Celebrating St. Francis“Praise the Lord from the earth, you sea-monsters and all deeps; Fire and hail, snow and fog, tempestuous wind, doing his will; Mountains and all hills, fruit trees and all cedars; Wild beasts and all cattle, creeping things and winged birds…Let them praise the Name of the Lord.” (Psalm 148: 7-10, 13)
Friends, it’s a joy to be with you this morning and to celebrate one last outdoor Eucharist at St. John’s as we mark the end of Creation Season. Today is Creation Season’s grand finale and we honor St. Francis, whose feast day is tomorrow, and bless all creatures, large and small.I’m going to keep this short, for we gather in the company of some favorite animals and even the most eloquent of preachers will not impress them. Besides, the living world around us provides sermon enough. Here we are, gathered at the foot of this big old sycamore tree, sheltered under its great canopy and breathing into our lungs the oxygen that this tree and all other trees and green-growing things are freely offering us. As we breathe out, the trees and plants in turn take up the carbon dioxide that we release. Simply by sitting here in the company of trees, we are giving and receiving the elements of life, praising God together.1 And here are our solid bodies, as solid as the earth beneath our feet. Can you feel the place where your body meets the body of Earth? Here she is, beneath our feet, holding us up, giving us support with every step. Every time we walk mindfully, paying attention, with every step we can bless the Earth. At the end of our lives, we will give our bodies back to earth, ashes to ashes, dust to dust. Earth and we Earthlings belong to each other, and together we praise God. Let’s take a moment to be aware of the inner motions within our bodies. Maybe you are aware of gurgling in your belly or the throb of your beating heart. Maybe you sense the circulation of blood as it moves through your body. Most of the weight of our body comes from water, just as most of our planet’s surface is made of water. Our blood is mostly water, and the saltwater content of our blood’s plasma is the same as the saltwater content of the sea. It is as if within our bodies we are carrying rivers, lakes, and the ocean. Let’s celebrate our bodies’ kinship with all fresh waters, and with the sea. We are praising God together! Everything around us is alive and relating to us. We are a part of everything, and everything is praising God. That’s what the psalmist conveys in those exuberant lines that we hear in Psalm 148. Jesus knew all about this, too. He lived close to the Earth. He seems to have spent a lot of time outside. We see him climbing mountains, spending weeks in the wilderness, walking along the shore, crossing a lake, walking dusty roads. When he talks about God, his parables and stories are full of images of nature: seeds and sparrows, lilies, sheep, rivers, vines, branches, rocks. Jesus was deeply aware of the sacredness of the natural world. Francis followed in the footsteps of Jesus, spending much of his time outdoors – he lived in such intimate relationship with the elements and creatures of the natural world that he spoke of Brother Sun, Sister Moon, Brother Wind and Air, Sister Water, Brother Fire, Sister Earth, our Mother. He experienced himself as kin with everything – he didn’t imagine that human beings were separate from the rest of the world that God created, much less that humans were “above” or “better than” the other creatures that God cherishes, or that we had any right to dominate or oppress them. Francis is known for his beautiful “Canticle of Creation,” which echoes today’s psalm. It turns out that our identity doesn’t stop with our skin. We have porous and permeable boundaries. My body is part of the Earth. The Earth is part of my body. God is giving God’s self to us in and as the sun, the moon, the stars, the wind, the air, the trees, the bird, the pets we love. We live in a sacred world of interrelationship and interdependence. We belong to each other. We depend on each other. Nature is not just so-called “resources” supposedly put here only for human beings to extract and exploit. It’s easy to romanticize and sentimentalize Francis, but in an increasingly degraded natural world, what would it mean to take our place as humans who experience this kind of intimate connection with wild creatures and plants and all the elements that together create a balanced and healthy eco-system? Now is the time to reclaim the ancient understanding (which was never lost by indigenous peoples or by so-called ‘pagans’) that the natural world is sacred, that it belongs to God and is filled with God. Now is the time to reclaim our partnership not just with our human fellows but also with all living creatures. That’s the urgent task before us. The life-systems of the Earth are deeply compromised. The web of life is unraveling before our eyes and we risk ecological collapse. More than half the populations of all wild creatures have disappeared in the past 50 years. Human beings have wiped out 60% of the world’s mammals, reptiles, amphibians, birds, and fish since 1970. Because of the relentless burning of fossil fuels, the global climate has become increasingly disrupted and unstable and we have only a short amount of time in which to avert climate chaos. There is so much we can do, as individuals and as members of society, to heal and protect God’s Creation as we work together to keep fossil fuels in the ground, where they belong, and to push for a swift and just transition to an economy based on clean, renewable energy like sun and wind. I hope that in the next day or two you’ll visit our diocesan website and look at the web pages about Creation care, which are full of suggestions for how to pray, learn, act and advocate for this beautiful, aching, and God-drenched world. I hope you’ll sign up for my monthly newsletter. For now, we praise God with Sister Sycamore, with Brother Wind and Air, with Sister Earth, Our Mother. We give thanks for Jesus, who is “gentle and humble in heart” (Matthew 11:29) and whose Spirit we breathe in every breath. We give thanks for Holy Communion, in which Jesus comes to us in the blessed bread and wine, reminding us that the natural world is filled with his presence. ____________________________________________________________________________________________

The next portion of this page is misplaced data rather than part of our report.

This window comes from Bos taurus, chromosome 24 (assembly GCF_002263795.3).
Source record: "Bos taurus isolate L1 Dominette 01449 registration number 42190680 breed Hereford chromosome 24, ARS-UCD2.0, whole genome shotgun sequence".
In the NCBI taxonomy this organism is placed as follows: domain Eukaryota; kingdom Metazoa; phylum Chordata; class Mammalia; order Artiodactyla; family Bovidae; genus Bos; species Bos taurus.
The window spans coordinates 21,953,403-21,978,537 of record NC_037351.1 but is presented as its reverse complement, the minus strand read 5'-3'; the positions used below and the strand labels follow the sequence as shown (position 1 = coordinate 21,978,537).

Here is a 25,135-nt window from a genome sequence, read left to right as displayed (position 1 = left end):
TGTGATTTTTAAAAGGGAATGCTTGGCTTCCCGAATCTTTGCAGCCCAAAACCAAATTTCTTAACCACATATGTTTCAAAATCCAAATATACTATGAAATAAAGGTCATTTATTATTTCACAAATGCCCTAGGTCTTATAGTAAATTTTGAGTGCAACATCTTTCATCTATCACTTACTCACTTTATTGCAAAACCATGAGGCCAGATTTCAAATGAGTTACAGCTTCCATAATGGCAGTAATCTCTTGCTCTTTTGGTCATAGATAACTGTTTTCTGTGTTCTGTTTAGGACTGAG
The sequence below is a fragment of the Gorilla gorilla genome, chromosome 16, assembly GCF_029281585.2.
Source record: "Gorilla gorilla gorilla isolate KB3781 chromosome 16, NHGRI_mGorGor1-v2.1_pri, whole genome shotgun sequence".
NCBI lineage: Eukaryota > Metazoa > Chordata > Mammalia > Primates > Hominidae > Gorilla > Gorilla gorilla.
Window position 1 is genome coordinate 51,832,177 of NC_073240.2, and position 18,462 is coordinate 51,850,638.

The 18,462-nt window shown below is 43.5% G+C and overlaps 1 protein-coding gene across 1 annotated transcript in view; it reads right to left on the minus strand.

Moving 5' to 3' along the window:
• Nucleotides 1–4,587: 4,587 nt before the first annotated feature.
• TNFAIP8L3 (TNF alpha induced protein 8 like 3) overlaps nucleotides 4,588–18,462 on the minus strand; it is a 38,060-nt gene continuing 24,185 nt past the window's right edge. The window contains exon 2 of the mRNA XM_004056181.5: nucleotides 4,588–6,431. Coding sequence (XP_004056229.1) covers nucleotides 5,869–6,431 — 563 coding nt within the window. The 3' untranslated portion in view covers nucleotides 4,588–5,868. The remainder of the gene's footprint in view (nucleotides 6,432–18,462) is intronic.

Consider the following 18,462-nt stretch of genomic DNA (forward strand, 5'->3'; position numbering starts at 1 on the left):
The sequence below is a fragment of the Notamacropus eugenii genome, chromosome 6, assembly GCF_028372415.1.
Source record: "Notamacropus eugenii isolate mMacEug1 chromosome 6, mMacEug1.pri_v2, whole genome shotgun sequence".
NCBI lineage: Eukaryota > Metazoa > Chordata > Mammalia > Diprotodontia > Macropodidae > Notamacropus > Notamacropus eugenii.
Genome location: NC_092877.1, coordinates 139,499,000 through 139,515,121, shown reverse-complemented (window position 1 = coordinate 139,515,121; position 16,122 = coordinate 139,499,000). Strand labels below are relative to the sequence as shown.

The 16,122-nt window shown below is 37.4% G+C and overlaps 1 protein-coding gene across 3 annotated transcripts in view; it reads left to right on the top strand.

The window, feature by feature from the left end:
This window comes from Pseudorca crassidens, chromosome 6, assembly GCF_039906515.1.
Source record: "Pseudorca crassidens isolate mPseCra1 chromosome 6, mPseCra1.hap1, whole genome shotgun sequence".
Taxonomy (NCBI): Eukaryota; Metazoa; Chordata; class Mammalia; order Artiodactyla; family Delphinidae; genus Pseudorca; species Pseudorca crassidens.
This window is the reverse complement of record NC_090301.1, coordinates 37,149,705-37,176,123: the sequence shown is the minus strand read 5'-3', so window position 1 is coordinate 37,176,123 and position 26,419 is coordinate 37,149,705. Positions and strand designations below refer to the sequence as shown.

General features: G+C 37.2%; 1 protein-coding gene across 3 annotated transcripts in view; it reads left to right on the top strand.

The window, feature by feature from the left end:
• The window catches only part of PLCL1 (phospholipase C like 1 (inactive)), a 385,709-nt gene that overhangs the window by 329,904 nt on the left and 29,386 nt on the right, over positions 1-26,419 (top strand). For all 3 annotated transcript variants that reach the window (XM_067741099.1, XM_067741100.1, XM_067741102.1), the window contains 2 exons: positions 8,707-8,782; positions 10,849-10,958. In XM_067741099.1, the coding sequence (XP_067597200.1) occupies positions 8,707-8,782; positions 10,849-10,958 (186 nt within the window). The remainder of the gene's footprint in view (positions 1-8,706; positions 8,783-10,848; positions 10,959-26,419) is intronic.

- This paragraph and the two that follow are based on a longer meditation, “Kinship with Creation,” in Rooted and Rising: Voices of Courage in a Time of Climate Crisis, ed. Leah Schade and Margaret Bullitt-Jonas (Lanham, MD: Rowman & Littlefield, 2019), 76-77.